The footsteps approached rather slowly, as if whoever (or whatever) it was, it wasn’t really sure where it was going. Then, out of the dense underbrush, lumbered a shockingly misshapen creature that closely resembled a leathery, scale-armored lion with a frill of needle-sharp spikes ‘round its neck and a set of eyes that gleamed savagely with some indistinguishable emotion. The beast moved fairly slowly, padding forward on disturbingly well-equipped feet, its two-inch claws sinking into the forest floor and spearing leaves on the razor-like tips. It was panting heavily, the smell of blood and rotten flesh thick around it, almost strong enough to make their eyes water. John, taking care to move slowly, brushed a hand over his forehead to get rid of the sweat threatening to run into his eyes. Bright yellow eyes locked onto the movement, and the creature opened its mouth, hissing viciously as it hobbled forward.
Acutely aware of his heart hammering in his chest, John moved his hand again, distracting the beast. He glanced over at Lorne, who’d remained frozen in place and was now drawing one of his knives from its sheath on his belt. As if sensing that something wasn’t right about the situation, the beast lurched forward and attempted to latch onto Sheppard’s forearm, effectively ripping his P-90 out of his grasp.
The giant lizard-feline lunged again, clamping down on the soft flesh of his upper right forearm. The Colonel threw a right hook at the beast, hitting it square between the eyes. It loosened its grip momentarily, shaking its head, a low growl escaping its throat. Taking advantage of the brief respite, John threw himself to the side, leaving the way clear for Lorne to take a shot at the creature. It started after him again, and, desperately, Evan whistled sharply, not really trying for a particular noise but rather making whatever sound he could force out.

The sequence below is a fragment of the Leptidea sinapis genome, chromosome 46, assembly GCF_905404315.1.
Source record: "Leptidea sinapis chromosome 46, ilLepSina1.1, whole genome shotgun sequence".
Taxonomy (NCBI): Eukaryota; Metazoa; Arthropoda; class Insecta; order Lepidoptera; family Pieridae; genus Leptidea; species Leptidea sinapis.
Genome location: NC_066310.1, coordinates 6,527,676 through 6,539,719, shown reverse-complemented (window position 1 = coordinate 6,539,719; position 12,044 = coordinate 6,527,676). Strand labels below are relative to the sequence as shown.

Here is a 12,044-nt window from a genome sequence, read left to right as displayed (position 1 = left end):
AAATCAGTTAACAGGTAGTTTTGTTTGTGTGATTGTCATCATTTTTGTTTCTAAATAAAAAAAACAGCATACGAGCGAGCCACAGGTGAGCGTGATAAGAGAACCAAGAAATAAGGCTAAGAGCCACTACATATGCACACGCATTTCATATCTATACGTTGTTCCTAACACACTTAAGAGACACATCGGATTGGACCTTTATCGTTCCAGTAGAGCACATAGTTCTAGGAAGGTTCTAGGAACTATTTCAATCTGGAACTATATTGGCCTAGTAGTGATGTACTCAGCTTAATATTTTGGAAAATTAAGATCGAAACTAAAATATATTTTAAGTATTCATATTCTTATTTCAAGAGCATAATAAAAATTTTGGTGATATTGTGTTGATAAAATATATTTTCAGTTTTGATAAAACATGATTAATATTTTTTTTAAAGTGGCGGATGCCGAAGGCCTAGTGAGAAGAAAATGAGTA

Growling, the lion-like lizard changed direction faster than they would’ve though possible, now the polar opposite of its previous sluggish pace. It was upon him faster than he’d anticipated, and had to dive to the side to avoid the set of well-equipped jaws aimed for his neck. It did, however, lash out with a foot and catch him across his collarbone, opening up a gash almost two inches long and sending his P-90 flying into the underbrush, out of reach. He rolled with the impact and was on his feet again, throwing himself into action, several motions smoothed together into one swift, fluid movement.
Gripping the comforting weight of his stainless steel blade in his left hand, he rose up into a half-kneeling position, took careful aim, and whipped the throwing knife straight at the juncture between the beast’s torso and head, stabbing it clear through the neck. Gurgling, the creature dropped, still struggling forward in one last desperate attempt to attack.
“You alright?” came the Colonel’s strained voice from the other side if the mound of flesh. Lorne shrugged, then remembered that the Colonel couldn’t see him.
“I’m fine sir. What about you? It looked like it did a real number on your arm…” he trailed off as he stood and made his way over to the creature, wrenching his throwing knife from the beast’s neck. He then proceeded to wipe it meticulously on the grass, the animal’s hide, his sleeve, anything to clean it up. Most airmen didn’t care throwing knives; that was more the Marines’ specialty, but Lorne was deadly accurate with them and used them with the same efficiency as his 9mm or his P-90. And that was definitely saying something, considering he was one of the more accurate marksmen on the expedition. You didn’t get to be second-in-command by sitting on your ass and filing paperwork, after all.
So it was that they spent even more time bandaging wounds and cleaning gashes and cuts that morning. The Colonel had received an impressive set of teeth marks on his arm, close to his elbow, and a few new bruises, scrapes, and a very sore trigger finger from having been pulled the wrong way. (The gun had gone one way, his body the other.)
Lorne allowed the Colonel to clean up the gash on his chest with a minimum of fussing, and then they decided to find somewhere else to camp out. Since they couldn’t risk a fire and there was no way that they were going to eat raw, bloodied meat, they left the carcass for the scavengers and moved deeper still into the woods. The Major blazed the trail for them both, being careful not to leave too obvious a path, with his CO hobbling along behind him, trying to hide his limp and failing miserably.